Categorized | Canadian Politics

Wynne says Ottawa providing ‘clarity’ on weed

Posted on 29 June 2017 by admin

Things are a little less hazy now. The Ontario government, which has a Cannabis Secretariat gearing up for legalized recreational marijuana next year, is welcoming “clarity” from Ottawa.

Things are a little less hazy now.

The Ontario government, which has a Cannabis Secretariat gearing up for legalized recreational marijuana next year, is welcoming “clarity” from Ottawa.

But in the wake of the federal-provincial finance ministers’ meeting on weed, Premier Kathleen Wynne says it is still too early to say how and where it will be sold here in the province once it is legal on July 1, 2018.

“We’re looking at different options. Nothing has been finalized,” Wynne said Tuesday.

The provincial secretariat made up of officials from 12 departments is studying a myriad of issues, including where recreational marijuana should be sold.

Wynne has always maintained that Queen’s Park will have some role in the distribution and regulation of cannabis, though she has moved away from previous musings about it being available at LCBO stores.

However, the illegal cash-only “dispensaries” that still exist on many Toronto streets will almost certainly be prohibited once the province determines its retail model.

“You will know that the work that’s being done on our government is focused on protection of people,” the premier told reporters at Amazon Canada’s headquarters on Bremner St.

 “Protection of young people, protection of the vulnerable, and answering questions about safety — like road safety — and so we’ll continue to do that work,” she said.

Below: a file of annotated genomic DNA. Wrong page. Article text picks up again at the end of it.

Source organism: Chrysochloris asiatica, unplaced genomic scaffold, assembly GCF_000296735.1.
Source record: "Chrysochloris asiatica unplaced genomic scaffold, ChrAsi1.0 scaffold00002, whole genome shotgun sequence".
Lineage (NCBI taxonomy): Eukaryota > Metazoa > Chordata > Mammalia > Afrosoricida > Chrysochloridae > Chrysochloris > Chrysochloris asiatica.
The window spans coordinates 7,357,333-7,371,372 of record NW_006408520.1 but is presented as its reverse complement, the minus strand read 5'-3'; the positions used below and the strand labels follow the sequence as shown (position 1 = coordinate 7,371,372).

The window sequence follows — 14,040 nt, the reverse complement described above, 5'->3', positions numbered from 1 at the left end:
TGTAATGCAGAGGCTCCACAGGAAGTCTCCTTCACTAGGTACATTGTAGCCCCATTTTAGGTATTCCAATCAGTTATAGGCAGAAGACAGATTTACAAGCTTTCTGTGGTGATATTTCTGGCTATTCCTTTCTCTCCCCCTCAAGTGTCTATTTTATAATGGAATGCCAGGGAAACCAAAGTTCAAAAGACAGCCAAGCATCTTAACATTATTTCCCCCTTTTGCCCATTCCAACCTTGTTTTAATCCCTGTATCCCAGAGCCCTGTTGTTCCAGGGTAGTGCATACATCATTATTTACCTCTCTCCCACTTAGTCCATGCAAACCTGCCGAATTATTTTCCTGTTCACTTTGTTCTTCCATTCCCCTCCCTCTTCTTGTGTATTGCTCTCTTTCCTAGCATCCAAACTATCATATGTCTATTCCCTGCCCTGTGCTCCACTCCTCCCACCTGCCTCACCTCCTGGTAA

On Monday, federal Finance Minister Bill Morneau emphasized to his provincial counterparts that the July 1, 2018 deadline was firm — a move welcomed by Wynne.

“We have more clarity now from the federal government on what they will be doing as of July 1, 2018 and we needed to know that, we needed to understand that. We’re working with them to work within that timeframe.”

Wynne noted cannabis will be high on the agenda for discussion at next month’s annual Council of the Federation meeting in Edmonton.

“We won’t have a final (retail) model, but certainly I expect that the conversation around the table will be about the work that we’re doing and what we are thinking and I will certainly be willing to share the thoughts that we’re having,” she said.

Morneau said Monday that tax rates on cannabis should be kept low to avoid encouraging weed users from buying black market products.

“What’s the taxation level that actually has that impact? We didn’t get to a conclusion on rates today. What we did talk about was the fact that revenues shouldn’t be our driving goal,” he said.

Ontario’s Finance Minister Charles Sousa pointed out that any tax bonanza would have to pay the costs of the new reality of legal weed, including road safety, public health, and education programs.

“We have yet to flesh that out, but it’s certainly something we want to make certain is accommodated as we proceed,” Sousa told the Star’s Bruce Campion-Smith.

Last November, Prime Minister Justin Trudeau’s task force on cannabis urged that any taxes are “high enough to limit the growth of consumption, but low enough to compete effectively with the illicit market.”

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